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Countries reimpose lockdowns with omicron spread


COVID infections are surging around the world. According to the World Health Organization, there's been a 70% increase in COVID-19 cases over the course of a week. With that comes a series of new government restrictions in country after country. NPR global health correspondent Jason Beaubien joins us. Jason, thanks for being with us.

JASON BEAUBIEN, BYLINE: It's good to be here.

SIMON: We say restrictions. We're talking about a lot of lockdowns too, right? What do they look like?

BEAUBIEN: Yeah, in some places, full-on lockdowns are back. You know, in several cities in China, people have been ordered not to leave their homes at all for several days at a time. Hong Kong has basically banned all foreigners from entering the city. You know, even Hong Kong residents are not allowed to return to the city unless they quarantine for 21 days at their own expense at a government-approved hotel. And when cases are popping up in Hong Kong, the city has been locking down entire apartment complexes until everybody gets tested. Then in Ontario, Canada, the province this week shut down schools, closed bars, gyms, museums. In South America, Peru's imposing a new nightly curfew. They're even, like, sending out soldiers to enforce it. So while this isn't happening everywhere, you are seeing a tightening of COVID social measures in many places around the globe.

SIMON: Are there differences between the restrictions we're seeing now and those that existed earlier in the pandemic?

BEAUBIEN: Yeah, the restrictions now have a very different goal from the early days of the pandemic. I was talking with Tom Hale. He runs a project called the Oxford COVID-19 Government Response Tracker. And apart from China and a few other places, he says the goal of these current COVID mandates, restrictions - it's no longer to try to stop viral transmission entirely.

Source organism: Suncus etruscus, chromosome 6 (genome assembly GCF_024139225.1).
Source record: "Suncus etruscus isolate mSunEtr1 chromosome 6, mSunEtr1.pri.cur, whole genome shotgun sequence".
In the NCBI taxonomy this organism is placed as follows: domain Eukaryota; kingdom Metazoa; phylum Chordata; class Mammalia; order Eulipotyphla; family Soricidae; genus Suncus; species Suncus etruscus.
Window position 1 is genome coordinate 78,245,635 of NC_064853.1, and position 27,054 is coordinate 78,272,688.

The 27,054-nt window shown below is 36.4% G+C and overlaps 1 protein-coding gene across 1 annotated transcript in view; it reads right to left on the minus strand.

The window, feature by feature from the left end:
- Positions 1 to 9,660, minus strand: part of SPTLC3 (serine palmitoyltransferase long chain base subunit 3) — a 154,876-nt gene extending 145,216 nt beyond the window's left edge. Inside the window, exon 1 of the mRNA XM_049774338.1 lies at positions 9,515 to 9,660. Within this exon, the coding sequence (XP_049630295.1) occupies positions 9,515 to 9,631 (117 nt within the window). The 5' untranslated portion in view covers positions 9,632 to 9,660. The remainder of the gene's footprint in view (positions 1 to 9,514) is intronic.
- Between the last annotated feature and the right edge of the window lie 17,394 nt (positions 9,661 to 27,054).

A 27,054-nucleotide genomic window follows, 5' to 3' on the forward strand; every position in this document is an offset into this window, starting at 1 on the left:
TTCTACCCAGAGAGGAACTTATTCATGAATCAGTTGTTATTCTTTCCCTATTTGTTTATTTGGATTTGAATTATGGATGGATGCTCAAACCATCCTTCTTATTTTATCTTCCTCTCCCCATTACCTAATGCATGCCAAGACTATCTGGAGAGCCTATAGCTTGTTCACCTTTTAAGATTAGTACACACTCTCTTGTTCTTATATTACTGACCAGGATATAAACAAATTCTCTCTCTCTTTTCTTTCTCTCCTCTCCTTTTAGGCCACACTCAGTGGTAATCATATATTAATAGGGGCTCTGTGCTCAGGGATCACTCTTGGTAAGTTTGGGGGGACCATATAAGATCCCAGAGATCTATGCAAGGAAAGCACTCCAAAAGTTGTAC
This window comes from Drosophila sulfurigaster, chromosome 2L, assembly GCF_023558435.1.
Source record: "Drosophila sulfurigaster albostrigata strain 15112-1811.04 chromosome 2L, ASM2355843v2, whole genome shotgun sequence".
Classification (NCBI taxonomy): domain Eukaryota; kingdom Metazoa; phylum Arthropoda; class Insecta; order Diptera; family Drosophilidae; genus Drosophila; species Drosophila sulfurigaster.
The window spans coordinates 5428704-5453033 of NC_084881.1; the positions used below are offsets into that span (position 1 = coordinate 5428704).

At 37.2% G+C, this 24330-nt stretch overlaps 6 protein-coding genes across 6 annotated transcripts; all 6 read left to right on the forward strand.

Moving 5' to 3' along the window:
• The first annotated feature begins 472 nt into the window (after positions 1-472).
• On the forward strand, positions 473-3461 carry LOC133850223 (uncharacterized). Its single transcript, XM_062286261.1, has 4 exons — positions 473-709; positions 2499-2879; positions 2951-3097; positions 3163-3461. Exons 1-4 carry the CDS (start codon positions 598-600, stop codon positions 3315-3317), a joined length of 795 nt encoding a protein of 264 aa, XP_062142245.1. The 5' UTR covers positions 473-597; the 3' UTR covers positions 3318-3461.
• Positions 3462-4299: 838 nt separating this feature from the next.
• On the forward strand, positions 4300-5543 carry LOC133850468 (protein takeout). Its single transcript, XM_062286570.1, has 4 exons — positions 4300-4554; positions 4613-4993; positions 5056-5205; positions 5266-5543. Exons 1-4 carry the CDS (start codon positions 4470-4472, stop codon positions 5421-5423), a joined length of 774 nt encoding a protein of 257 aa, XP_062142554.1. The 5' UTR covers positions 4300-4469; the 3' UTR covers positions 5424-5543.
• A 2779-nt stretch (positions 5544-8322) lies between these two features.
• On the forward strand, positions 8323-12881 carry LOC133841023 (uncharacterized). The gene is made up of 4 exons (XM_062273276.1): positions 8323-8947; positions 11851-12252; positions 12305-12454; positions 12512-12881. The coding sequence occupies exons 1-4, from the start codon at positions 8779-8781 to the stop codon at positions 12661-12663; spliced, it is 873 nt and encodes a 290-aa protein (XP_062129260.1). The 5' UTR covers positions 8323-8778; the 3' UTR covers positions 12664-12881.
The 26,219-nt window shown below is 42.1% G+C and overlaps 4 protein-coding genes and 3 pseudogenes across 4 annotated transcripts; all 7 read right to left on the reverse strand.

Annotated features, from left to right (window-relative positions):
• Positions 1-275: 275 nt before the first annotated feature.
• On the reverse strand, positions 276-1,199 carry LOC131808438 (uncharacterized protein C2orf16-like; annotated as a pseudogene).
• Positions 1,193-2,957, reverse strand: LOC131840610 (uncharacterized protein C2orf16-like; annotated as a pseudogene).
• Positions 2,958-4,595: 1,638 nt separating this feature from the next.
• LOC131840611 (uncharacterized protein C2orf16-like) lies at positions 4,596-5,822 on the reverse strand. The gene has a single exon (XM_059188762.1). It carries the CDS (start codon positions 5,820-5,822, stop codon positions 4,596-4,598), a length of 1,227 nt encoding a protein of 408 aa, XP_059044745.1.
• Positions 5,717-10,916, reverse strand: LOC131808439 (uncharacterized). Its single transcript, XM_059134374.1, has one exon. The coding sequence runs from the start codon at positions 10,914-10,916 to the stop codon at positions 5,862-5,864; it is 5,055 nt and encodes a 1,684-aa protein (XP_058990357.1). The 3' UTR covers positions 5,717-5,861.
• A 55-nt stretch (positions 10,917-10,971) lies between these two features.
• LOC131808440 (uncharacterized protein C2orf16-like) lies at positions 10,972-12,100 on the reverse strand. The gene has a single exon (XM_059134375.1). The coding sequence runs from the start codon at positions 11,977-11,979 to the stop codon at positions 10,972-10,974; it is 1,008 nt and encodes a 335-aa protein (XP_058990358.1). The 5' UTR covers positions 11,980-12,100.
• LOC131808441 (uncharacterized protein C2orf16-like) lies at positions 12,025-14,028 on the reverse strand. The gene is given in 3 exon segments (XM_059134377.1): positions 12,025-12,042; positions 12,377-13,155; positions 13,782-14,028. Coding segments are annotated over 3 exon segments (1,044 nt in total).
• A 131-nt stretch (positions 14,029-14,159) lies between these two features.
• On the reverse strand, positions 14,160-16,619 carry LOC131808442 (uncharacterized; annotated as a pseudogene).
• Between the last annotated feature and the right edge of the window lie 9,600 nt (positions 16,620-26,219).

TOM HALE: Now they're being used, really, to try to ease pressure off of health care systems during surges. So it's very much the case in most European countries. It's not like they think they want to eliminate COVID. It's that they're trying to keep the hospitals from overflowing.

BEAUBIEN: And one other key thing now is that many of these new restrictions - they're applied differently between the vaccinated and the unvaccinated. So in the Philippines, for instance, there's this new order that the unvaccinated must stay at home except for attending to essential tasks. You know, in other places, quarantine requirements are shorter or maybe even nonexistent for people who are vaccinated. So that's obviously a big difference from lockdowns that we saw earlier in the pandemic.

SIMON: Jason, Australia has some of the toughest anti-COVID restrictions in the world, and Novak Djokovic, the great tennis player, discovered this on Wednesday. He showed up to defend his title at the Australian Open in Melbourne and ended up in immigration detention.

BEAUBIEN: Yeah. Australia requires everyone who comes into the country to be vaccinated. All the details haven't come out, but apparently, Djokovic had been granted an exemption on health grounds. But then there was a lot of pushback from ordinary Australians. Australians have been going through incredibly strict lockdowns over the last two years, and now the new reality in most of Australia is you have to show that you're fully vaccinated just to sit down in a cafe or eat in a restaurant, grab a drink at a bar or even go out and get a haircut.

SIMON: Jason, what's your estimate as to how long some of these restrictions might last? As I don't have to tell you, people are just getting pretty weary.

BEAUBIEN: Yeah, absolutely. I mean, there definitely is fatigue with all of this. But Tom Hale at Oxford - he says he expects that we're going to be living with some form of lockdown - COVID restrictions for the foreseeable future.

SIMON: NPR global health correspondent Jason Beaubien, thanks so much.

BEAUBIEN: You're welcome. Transcript provided by NPR, Copyright NPR.

Jason Beaubien is NPR's Global Health and Development Correspondent on the Science Desk.